O’Connell Street: The history and life of Dublin’s most iconic street
The rich history of O’Connell Street, encompassing the 1916 Rising and periods of time when it was lined with affluent hotels and department stores, is explored in a new book by author Nicola Pierce.
‘O’Connell Street: The History and Life of Dublin’s Most Iconic Street’ is out now on O’Brien Press and is the latest historical book released by Nicola, who grew up in New Bawn Park in Tallaght and attended the Presentation Secondary School in Terenure.
Most of Nicola’s work centres on historical fiction and non-fiction aimed at younger readers, covering topics like the Titanic and World War II, but her book on the capital’s main thoroughfare is her second release for adult readers.
Shortly after the book was released last month, Nicola told The Echo about her memories of growing up in Tallaght, how her childhood dream of being a writer has come true, and what she finds most fulfilling about her work.
What are your fondest memories of growing up in New Bawn Park?
New Bawn Park was a great road. Even as a child, I knew it was a lovely road to grow up on. I spent years and years out on the road with the other kids there, and we’d all play together.
I also loved being near the mountains, and I loved the fact that we lived beside the Dodder.
We used to fish there for tadpoles. Then they built the tennis courts in the park, which we all loved because of Wimbledon. A lot of dramatic tennis matches were played there!
What was your favourite children’s book when you were growing up?
One of the books that will always be one of my all-time favourites is ‘Little Women’ by Louisa May Alcott. I first read it when I was nine.
I loved reading about the four sisters – I was the eldest of four girls – and I loved that one of the sisters wanted to be a writer.
She was an inspiration to me. It’s set during the American Civil War in the 1860s, so it got me interested in history, and helped me to discover the amazing job of being a writer.
When did you realise you wanted to be a writer?
I would’ve always wanted to write. Mam and Dad weren’t big into books, but they always made sure we had books.
I remember when my mam brought me and my sister to join Tallaght Library, it was in a green prefab near the Priory, and it became my favourite place in Tallaght.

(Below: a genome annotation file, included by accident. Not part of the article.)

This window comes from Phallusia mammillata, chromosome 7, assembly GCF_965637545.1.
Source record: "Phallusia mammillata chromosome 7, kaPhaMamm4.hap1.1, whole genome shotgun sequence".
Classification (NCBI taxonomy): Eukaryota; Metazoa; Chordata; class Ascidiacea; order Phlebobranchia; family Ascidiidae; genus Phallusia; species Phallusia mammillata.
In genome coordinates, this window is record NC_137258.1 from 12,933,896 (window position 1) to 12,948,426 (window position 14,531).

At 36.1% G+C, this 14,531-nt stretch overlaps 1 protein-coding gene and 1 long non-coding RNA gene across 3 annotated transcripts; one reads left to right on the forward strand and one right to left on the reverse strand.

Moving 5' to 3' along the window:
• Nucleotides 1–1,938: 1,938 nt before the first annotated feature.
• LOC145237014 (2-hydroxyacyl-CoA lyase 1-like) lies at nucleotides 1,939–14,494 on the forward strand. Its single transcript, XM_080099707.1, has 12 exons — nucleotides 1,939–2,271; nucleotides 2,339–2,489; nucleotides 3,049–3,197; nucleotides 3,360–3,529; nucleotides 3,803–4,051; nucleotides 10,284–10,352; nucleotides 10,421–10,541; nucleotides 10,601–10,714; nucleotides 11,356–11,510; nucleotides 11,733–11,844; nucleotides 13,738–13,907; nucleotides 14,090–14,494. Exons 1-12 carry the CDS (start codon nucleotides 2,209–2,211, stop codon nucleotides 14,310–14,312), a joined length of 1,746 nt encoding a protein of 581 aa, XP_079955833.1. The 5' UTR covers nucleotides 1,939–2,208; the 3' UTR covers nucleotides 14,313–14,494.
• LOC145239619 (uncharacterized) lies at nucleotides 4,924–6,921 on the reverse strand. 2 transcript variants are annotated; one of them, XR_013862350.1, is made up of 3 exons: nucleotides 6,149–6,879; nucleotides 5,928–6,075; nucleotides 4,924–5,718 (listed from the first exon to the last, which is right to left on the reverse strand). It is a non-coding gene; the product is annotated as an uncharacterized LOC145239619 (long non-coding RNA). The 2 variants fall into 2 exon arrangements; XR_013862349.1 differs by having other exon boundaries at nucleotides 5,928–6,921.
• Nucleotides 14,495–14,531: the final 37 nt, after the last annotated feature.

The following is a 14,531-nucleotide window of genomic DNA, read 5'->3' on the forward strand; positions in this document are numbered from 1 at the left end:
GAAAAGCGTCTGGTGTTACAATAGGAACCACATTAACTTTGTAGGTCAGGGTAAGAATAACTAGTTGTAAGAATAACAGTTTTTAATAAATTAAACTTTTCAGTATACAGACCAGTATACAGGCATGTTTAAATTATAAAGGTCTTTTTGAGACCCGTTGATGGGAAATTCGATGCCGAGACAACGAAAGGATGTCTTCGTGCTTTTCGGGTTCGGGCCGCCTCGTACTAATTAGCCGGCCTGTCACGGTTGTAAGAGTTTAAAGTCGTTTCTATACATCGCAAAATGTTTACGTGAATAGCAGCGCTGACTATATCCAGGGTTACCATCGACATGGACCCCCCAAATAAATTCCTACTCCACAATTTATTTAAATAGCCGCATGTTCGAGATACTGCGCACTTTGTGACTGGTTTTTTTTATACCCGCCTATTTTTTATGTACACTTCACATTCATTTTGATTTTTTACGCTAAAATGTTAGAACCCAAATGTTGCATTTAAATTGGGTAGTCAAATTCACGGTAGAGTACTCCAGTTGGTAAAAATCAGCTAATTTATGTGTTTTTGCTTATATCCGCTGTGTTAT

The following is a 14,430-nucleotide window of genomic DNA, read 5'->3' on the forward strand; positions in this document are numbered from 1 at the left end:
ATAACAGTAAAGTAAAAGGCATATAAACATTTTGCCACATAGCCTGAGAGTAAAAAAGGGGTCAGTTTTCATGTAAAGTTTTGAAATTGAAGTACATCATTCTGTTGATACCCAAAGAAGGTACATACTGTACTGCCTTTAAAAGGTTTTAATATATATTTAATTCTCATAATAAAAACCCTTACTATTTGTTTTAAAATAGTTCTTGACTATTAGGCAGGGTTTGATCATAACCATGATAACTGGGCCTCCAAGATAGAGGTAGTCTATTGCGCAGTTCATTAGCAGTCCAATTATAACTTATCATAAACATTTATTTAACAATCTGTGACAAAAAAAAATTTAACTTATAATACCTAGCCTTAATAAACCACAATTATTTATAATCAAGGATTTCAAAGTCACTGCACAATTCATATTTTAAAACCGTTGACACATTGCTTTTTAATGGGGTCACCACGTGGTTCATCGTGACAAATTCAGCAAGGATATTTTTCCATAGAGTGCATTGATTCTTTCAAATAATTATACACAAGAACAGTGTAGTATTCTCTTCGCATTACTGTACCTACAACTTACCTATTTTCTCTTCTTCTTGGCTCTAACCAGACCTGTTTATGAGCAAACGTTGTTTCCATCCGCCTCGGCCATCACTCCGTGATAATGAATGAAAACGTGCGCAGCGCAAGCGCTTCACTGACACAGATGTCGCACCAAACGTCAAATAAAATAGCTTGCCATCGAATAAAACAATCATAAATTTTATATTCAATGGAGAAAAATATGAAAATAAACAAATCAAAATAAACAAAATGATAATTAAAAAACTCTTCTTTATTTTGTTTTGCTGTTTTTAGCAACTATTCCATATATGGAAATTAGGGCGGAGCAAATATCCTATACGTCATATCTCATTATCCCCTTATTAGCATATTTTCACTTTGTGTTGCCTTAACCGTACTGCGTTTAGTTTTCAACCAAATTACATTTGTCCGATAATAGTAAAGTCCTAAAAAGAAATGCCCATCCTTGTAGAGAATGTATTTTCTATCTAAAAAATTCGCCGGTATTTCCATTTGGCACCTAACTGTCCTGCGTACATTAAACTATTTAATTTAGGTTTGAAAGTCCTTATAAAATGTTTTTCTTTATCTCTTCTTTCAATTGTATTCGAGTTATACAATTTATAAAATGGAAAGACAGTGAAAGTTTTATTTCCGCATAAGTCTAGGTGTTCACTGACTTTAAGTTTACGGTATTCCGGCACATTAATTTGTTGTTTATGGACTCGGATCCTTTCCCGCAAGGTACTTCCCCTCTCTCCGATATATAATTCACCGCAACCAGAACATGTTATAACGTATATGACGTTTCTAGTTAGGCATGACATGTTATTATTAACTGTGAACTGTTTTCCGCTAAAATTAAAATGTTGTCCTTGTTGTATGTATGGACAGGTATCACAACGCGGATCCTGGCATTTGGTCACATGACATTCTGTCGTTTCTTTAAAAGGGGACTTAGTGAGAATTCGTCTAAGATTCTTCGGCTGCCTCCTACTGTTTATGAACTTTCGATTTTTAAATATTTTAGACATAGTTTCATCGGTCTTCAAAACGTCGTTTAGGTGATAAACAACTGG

I loved books, I loved reading, I loved writing, so for me they were all part of the same circle.
You started your writing career as a ghost writer. What was that experience like?
It was a strange thing. It was for a publishing company in Dunshaughlin called Maverick House.
One of my friends told me that someone in a publishing company was looking for someone to help with a book, I thought it might’ve been editing.
So I nervously emailed them, and then they said they actually wanted me to write the book and they needed it in six weeks.
It was about the last state executioner in Thailand.
It was like an apprenticeship, and doing that brought me closer and closer to writing a book with my own name.
I did two books for them, and after that I did my first book for O’Brien Press.
What do you find most fulfilling about writing history books for children?
I think the books I’ve written are about big, big stories, like the Titanic, World War II, and the Battle of the Boyne.
I love finding my way into a story and making it personal. I love when a child says they don’t really like reading, but they liked my Titanic book.
You’re hoping to hook them into the book and into the characters.
You’re hoping that you’re creating an atmosphere where you can bring the reader along with you.
Why did you decide to write a book about the history of O’Connell Street?
I’d brought out a book for adults about the Titanic in 2018, and I really enjoyed the experience of writing a history book for adults.
I was just in bed one night, and I thought, ‘I’ve never seen a book about the history of O’Connell Street’.
If you look at O’Connell Street, you can see the entire history of Ireland – the Civil War, the GPO, the Gresham Hotel, and the Rotunda, which is the oldest maternity hospital in the world.
Who was the most interesting historical character you found out about during your research for the book?
One of my favourites was Bartholomew Mosse. He established the Rotunda after a lot of hard work and changed the way we think about midwifery and maternity care.
I’d say he saved thousands of lives. He died in 1759, aged 47, and his death was barely mentioned at meetings of the hospital board afterwards.
His headstone became overgrown and was lost, but it’s since been found and looked after.
It’s like a superpower of somebody who writes, you can take forgotten historical figures and write about them so people can remember them again.
‘O’Connell Street: The History and Life of Dublin’s Most Iconic Street’ is out now in bookshops and online at obrien.ie.
For more information on Nicola Pierce, visit nicolapiercewriter.com